Doctors, police warn of loosening seat belt law

Posted Feb. 01, 2011, at 8:10 p.m.
Last modified April 08, 2011, at 11:31 a.m.
A Maine lawmaker has introduced a bill that would make not wearing a seat belt no longer a “primary offense.” This means police could not stop anyone solely for not wearing a seat belt.
A Maine lawmaker has introduced a bill that would make not wearing a seat belt no longer a “primary offense.” This means police could not stop anyone solely for not wearing a seat belt.

AUGUSTA, Maine — Lawmakers heard lengthy testimony Tuesday on a bill that would loosen Maine’s seat belt law by prohibiting police from stopping drivers whose only violation was failing to buckle up.

The bill, LD 64, would revert the law to the days when drivers and passengers could receive a ticket for failing to wear a seat belt only after police pulled the vehicle over for another offense.

While supporters described the bill as a civil liberties issue, health professionals, law enforcement representatives and safety advocates urged a legislative committee to reject the measure in the interest of protecting public safety and saving taxpayers money on crash-related medical bills.

“I think it is absolutely critical for you to understand the economic consequences” of failing to buckle up, Dr. Erik Steele, chief medical officer of Eastern Maine Healthcare Systems, told members of the Legislature’s Transportation Committee. “It results in higher hospital bills for all of us because we all ultimately share in that cost.”

Under the bill sponsored by Sen. Ronald Collins, R-Wells, Mainers still would be required to wear a seat belt at all times. But the bill would make failure to buckle up a “secondary offense,” meaning police would need another reason to stop a vehicle. The current “primary offense” law took effect in 2008.

Collins said he decided to introduce the bill to change Maine’s seat belt law back to a “secondary offense” after hearing complaints from constituents during his fall campaign.

A self-described libertarian, Collins told his committee colleagues that he personally wears his seat belt pretty much every time he is in the car. But he doesn’t believe “big government” should tell people they have to buckle up.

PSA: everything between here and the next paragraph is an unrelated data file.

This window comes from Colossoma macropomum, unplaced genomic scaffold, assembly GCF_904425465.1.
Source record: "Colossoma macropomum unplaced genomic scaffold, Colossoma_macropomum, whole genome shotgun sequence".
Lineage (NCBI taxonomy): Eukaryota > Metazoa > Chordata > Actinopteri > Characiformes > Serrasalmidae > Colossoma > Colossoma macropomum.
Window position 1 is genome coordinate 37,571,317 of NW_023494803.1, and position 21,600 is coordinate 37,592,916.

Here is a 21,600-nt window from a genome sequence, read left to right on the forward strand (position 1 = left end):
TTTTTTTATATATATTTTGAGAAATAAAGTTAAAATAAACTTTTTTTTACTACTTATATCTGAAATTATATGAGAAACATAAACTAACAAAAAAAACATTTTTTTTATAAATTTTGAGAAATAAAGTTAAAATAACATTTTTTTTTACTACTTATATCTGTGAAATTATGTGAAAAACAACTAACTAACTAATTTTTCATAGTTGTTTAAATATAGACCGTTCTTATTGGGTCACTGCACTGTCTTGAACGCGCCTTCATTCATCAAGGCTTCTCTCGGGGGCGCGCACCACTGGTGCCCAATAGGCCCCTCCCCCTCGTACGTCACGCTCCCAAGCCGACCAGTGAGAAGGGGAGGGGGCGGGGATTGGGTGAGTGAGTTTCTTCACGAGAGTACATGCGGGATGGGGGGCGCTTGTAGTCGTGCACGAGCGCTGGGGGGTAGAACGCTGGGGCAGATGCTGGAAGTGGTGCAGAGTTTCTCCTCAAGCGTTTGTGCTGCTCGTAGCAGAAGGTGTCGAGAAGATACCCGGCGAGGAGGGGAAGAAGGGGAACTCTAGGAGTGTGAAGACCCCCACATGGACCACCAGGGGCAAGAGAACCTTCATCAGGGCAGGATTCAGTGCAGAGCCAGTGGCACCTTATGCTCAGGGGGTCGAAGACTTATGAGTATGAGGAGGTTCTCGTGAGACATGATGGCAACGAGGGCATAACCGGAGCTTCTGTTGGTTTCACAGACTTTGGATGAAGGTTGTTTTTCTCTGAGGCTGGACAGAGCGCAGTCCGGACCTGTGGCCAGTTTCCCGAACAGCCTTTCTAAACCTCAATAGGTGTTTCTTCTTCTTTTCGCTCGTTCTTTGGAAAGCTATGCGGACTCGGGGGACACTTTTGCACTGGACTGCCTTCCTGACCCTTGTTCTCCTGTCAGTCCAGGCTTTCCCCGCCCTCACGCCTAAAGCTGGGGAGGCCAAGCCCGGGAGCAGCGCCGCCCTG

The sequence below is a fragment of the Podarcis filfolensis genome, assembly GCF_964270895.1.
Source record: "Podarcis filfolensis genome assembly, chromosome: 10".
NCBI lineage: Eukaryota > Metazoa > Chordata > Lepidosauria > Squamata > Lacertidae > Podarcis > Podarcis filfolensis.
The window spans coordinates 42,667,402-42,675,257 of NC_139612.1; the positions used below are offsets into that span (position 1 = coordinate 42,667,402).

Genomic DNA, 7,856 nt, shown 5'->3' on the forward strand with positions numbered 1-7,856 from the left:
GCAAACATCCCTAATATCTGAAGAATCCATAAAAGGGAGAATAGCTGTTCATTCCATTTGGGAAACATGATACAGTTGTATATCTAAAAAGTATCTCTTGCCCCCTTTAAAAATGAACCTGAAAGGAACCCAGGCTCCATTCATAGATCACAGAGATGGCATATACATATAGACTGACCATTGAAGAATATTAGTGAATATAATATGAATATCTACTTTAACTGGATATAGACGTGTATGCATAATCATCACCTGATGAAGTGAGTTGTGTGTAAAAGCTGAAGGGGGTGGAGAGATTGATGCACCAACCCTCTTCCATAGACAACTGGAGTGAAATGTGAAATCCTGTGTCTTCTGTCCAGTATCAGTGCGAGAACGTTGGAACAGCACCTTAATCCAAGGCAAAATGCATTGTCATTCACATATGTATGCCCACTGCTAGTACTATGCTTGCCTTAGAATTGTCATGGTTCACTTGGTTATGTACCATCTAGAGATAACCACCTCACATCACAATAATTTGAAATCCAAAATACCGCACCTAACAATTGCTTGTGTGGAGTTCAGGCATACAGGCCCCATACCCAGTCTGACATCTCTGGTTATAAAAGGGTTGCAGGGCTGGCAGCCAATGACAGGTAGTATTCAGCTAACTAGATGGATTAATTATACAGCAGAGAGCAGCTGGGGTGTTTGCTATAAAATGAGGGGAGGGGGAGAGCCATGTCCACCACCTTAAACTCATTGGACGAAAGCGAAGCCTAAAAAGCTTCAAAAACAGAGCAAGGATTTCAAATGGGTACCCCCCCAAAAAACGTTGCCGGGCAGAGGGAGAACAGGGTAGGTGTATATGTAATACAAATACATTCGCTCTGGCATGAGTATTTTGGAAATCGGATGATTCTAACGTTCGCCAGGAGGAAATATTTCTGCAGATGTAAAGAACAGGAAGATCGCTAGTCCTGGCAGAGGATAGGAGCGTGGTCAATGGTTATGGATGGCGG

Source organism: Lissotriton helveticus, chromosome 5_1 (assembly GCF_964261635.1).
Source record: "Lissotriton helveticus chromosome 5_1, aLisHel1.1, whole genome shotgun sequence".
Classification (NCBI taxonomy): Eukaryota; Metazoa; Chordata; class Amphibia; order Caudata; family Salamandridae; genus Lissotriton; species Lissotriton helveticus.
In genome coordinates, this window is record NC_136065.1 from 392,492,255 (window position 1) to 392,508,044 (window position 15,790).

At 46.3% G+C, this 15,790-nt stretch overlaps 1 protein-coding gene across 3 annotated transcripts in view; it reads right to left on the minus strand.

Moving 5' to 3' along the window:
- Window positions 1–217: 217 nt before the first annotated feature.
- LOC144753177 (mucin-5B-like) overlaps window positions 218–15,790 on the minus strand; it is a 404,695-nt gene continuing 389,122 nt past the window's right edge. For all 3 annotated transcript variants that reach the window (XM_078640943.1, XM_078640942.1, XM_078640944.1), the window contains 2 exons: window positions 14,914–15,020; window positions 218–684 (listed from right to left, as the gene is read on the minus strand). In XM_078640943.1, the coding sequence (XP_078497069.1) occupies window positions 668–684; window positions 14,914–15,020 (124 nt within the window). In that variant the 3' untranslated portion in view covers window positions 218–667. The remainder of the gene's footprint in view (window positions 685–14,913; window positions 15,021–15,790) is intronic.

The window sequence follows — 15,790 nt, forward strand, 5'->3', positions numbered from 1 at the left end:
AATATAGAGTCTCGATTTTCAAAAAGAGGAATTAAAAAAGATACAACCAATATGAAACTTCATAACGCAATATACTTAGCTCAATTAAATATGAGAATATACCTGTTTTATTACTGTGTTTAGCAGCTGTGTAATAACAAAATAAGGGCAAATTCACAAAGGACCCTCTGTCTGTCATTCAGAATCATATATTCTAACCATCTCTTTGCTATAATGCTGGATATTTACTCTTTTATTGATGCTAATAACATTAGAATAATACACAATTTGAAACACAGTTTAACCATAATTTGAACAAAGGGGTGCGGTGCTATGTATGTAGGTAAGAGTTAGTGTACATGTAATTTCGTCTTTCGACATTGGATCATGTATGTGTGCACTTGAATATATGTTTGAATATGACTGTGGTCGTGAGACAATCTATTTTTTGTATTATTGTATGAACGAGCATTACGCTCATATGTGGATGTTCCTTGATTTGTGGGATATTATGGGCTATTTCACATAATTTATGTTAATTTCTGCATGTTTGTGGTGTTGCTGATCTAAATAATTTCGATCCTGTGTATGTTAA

“I’m a strong advocate of wearing seat belts,” Collins said. “I encourage it, but I think it should be a choice.”

Collins’ bill drew support from several other civil libertarians, including Belgrade resident John Fortier, who called it “too much enforcement for too little of an offense.” Walter McKee, a representative of the Maine Association of Criminal Defense Lawyers, also urged the committee to once again make failure to wear a seat belt a secondary offense.

But the committee also heard from more than a dozen people — including a half-dozen physicians, law enforcement officers and emergency responders — who said going back to the old law would be a move in the wrong direction.

Steele said Medicaid paid out, on average, $24,500 for crash victims who were wearing their seat belts at the time of the incident, according to a review of cases at Eastern Maine Healthcare facilities in 2009 and 2010. The Medicaid payout for unbelted victims, meanwhile, was nearly triple that figure, or roughly $74,000 per patient, Steele said.

In an earlier review of Medicaid patients at EMHS, 10 of the 11 patients whose bills were in excess of $100,000 were not buckled up at the time of the accident, Steele said.

Maine taxpayers pick up roughly half that cost through MaineCare, the state’s Medicaid program.

Dr. Kenneth Christian, a physician at Maine Coast Memorial Hospital in Ellsworth, said he sees the foibles of human nature all too often in the emergency room and said he believes the seat belt law forces more people to buckle up.

Christian also reminded the committee’s Republican majority that voters made it clear last November that they wanted to see lower taxes and less wasteful government spending.

“I would like to remind you that this is a tax, this is a fee to subsidize the unwise decisions of other people,” Christian said.

Tom Judge, executive director of the LifeFlight emergency helicopter service, cited another study that said failure to use a seat belt more than doubled the risk of suffering severe brain injuries.

As a LifeFlight member and a paramedic in St. George, Judge recalled going to crash scenes involving young people who were ejected from their vehicles after not buckling up.

“You only need to see that once and you will do anything possible to never see that again,” Judge said.

According to the National Highway Transportation Safety Administration, Maine was one of 30 states plus the District of Columbia and Puerto Rico that had primary offense seat belt laws on the books.

Immediately after Maine’s primary enforcement law took effect in 2008, the number of tickets issued for not wearing a seat belt more than doubled, but those numbers have since declined.

Maine’s seat belt use rate was 83 percent in 2008, according to the highway administration. Under current law, the fine for failing to buckle up ranges from $50 to $250, depending on the number of previous offenses.

Representatives from the Maine Department of Public Safety, Maine Chiefs of Police Association, the insurance industry, General Motors and AAA Northern New England also spoke against the bill on Tuesday.

The Transportation is scheduled to hold a work session on the bill at 1 p.m. Feb. 10.

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